The UK's National Audit Office issued a press release today on their report on "Forecasting in government to achieve value for money" .
The report says "Forecasts are predictions of future requirements under differing scenarios, based on data and assumptions about influencing factors".
It followed that definition up by pointing out that forecasts inform a range of decisions on costs, income, resources and demand.
All of which got me thinking about how far local churches do and should use forecasts to inform the decisions they make on their ministry. If you want to prompt that debate with yourself or the church you attend here are 5 simple questions that might help ....
1) Has your local church council looked at the forecasts your local government is using as concerns the population of your area in terms of characteristics like: age; gender; ethnicity; education; % in each socio-economic category; employment status & location; health and physical mobility?
2) Qualitatively - what are the 5 biggest changes that you would say (or have heard from others) have occurred in your area in the last 30 years and what does that tell you about the possible scale of change likely in the next 30 years?
3) If your answer to 1) was largely NO then find out what forecast information is available from your local government (or what forecast they are getting from others and using) and identify which elements will undergo the biggest changes in the next 30 years or so. Then ask what implications those forecast changes will have in terms of how your church needs to change.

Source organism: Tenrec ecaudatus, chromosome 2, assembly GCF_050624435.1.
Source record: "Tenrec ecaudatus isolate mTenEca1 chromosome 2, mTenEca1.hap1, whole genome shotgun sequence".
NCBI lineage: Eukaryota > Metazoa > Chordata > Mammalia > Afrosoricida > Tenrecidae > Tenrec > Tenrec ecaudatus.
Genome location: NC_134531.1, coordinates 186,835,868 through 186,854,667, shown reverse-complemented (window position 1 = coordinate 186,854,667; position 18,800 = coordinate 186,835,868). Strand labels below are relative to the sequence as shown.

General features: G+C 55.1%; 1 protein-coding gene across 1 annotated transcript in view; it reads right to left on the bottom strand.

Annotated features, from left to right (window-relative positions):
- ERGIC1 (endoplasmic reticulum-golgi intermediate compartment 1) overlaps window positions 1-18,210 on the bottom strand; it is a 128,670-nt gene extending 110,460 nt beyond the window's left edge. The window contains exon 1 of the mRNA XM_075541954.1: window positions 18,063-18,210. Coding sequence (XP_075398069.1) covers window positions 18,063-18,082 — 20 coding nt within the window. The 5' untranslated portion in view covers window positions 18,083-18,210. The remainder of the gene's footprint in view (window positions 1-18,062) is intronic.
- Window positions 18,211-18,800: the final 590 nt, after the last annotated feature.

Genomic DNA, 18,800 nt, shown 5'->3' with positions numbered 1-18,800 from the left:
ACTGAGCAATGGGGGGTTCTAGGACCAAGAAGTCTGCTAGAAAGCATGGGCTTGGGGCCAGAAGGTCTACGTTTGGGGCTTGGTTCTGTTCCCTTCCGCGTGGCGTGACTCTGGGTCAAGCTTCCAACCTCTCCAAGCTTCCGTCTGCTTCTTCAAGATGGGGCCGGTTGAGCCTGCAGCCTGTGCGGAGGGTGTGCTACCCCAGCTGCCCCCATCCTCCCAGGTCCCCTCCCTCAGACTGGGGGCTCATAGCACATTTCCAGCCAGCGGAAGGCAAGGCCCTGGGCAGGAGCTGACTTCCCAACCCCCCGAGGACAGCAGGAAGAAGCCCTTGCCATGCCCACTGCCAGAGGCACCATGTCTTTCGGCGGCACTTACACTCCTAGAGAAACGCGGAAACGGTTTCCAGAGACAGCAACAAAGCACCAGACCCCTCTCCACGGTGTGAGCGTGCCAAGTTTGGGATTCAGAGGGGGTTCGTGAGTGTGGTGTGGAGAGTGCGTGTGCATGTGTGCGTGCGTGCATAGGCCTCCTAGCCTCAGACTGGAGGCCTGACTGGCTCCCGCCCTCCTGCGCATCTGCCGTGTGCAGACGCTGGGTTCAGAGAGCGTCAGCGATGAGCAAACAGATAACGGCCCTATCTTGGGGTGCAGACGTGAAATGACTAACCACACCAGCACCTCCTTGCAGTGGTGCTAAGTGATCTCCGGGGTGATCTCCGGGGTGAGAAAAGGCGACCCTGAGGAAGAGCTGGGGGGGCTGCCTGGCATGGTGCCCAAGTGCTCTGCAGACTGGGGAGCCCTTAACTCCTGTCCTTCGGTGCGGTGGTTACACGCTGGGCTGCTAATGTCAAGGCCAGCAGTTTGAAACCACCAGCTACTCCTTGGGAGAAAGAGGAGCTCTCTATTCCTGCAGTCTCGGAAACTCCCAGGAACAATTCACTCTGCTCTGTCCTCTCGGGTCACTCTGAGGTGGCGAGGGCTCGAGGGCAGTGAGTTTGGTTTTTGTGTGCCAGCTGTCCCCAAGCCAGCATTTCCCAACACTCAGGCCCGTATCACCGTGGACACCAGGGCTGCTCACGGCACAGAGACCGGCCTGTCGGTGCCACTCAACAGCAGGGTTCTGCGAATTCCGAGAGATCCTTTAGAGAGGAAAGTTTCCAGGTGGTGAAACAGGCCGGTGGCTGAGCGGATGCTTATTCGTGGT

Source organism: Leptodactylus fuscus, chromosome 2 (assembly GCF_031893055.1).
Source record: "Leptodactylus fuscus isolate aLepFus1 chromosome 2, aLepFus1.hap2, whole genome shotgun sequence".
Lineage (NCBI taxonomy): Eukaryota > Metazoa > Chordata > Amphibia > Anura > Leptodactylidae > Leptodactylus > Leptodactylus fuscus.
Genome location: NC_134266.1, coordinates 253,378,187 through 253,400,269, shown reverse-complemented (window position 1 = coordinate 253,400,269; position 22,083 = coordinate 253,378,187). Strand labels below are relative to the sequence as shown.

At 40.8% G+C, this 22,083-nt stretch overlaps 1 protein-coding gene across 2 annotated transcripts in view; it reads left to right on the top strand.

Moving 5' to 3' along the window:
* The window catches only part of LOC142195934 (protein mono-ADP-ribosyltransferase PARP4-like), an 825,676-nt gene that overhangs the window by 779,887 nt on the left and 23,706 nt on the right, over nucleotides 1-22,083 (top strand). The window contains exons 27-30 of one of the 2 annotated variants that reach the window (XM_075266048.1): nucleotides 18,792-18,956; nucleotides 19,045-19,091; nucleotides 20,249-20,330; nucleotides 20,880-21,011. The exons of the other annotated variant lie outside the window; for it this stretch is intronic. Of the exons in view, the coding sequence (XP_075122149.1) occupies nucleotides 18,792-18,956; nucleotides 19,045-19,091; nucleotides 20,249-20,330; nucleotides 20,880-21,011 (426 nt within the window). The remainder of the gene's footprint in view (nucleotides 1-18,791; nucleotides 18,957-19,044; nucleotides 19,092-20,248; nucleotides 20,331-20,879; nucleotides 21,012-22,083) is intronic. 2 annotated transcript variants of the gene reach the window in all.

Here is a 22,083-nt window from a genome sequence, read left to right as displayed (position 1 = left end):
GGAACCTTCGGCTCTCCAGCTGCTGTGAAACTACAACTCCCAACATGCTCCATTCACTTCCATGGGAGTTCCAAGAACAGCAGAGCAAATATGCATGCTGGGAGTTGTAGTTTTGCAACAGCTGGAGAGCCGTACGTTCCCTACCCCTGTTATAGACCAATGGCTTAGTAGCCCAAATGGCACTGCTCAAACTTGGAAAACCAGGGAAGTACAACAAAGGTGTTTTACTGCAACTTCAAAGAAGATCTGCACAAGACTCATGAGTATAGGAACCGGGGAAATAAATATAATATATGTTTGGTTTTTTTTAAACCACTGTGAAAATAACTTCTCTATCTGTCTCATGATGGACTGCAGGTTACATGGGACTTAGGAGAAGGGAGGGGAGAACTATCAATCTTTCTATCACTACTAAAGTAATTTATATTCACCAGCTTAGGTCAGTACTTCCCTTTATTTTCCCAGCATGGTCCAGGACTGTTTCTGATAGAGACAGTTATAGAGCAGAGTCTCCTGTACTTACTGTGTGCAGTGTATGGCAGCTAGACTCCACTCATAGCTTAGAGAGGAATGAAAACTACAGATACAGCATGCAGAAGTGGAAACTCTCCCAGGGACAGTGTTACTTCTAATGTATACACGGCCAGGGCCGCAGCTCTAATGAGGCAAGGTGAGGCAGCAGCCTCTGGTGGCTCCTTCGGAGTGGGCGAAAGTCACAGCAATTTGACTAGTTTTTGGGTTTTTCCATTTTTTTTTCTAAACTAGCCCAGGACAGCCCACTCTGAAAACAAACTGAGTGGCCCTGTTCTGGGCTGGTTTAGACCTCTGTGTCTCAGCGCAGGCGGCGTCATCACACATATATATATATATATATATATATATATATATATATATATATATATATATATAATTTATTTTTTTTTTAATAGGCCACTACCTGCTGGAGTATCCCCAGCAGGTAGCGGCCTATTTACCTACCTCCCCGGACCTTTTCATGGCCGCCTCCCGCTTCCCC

4) If you have looked at some of the aspects of population forecasts as listed in 1) - what changes is your church going to make to how it does church?
5) What forecasts is your area or national organisation making in terms of finances and ordained and lay resources and what implications do they have for your church?
Once you've started the forecasting conversation it might also be worth considering these other aspects of what the NAO report said:
Most frequently cited failings - what they found was:
- limited or poor-quality data;
- unrealistic assumptions and optimism bias;
- a lack of forecasting or modelling;
- inadequate sensitivity and scenario analysis.
Good forecasting - what they concluded was that this happens when:
- all parties agree the aims of a forecast, what outputs are required by when and how these requirements will be met;
- sufficiently skilled resources are available to produce the forecasts and quality assure them;
- data quality and assumptions behind the forecasts are clear as is the sensitivity of the forecasts to changes in such;
- graphical presentation of forecasts is used rather than tabular - using ranges rather than point estimates - and via such uncertainty and trade offs are made clear;
- leaders actively support the use of forecasts.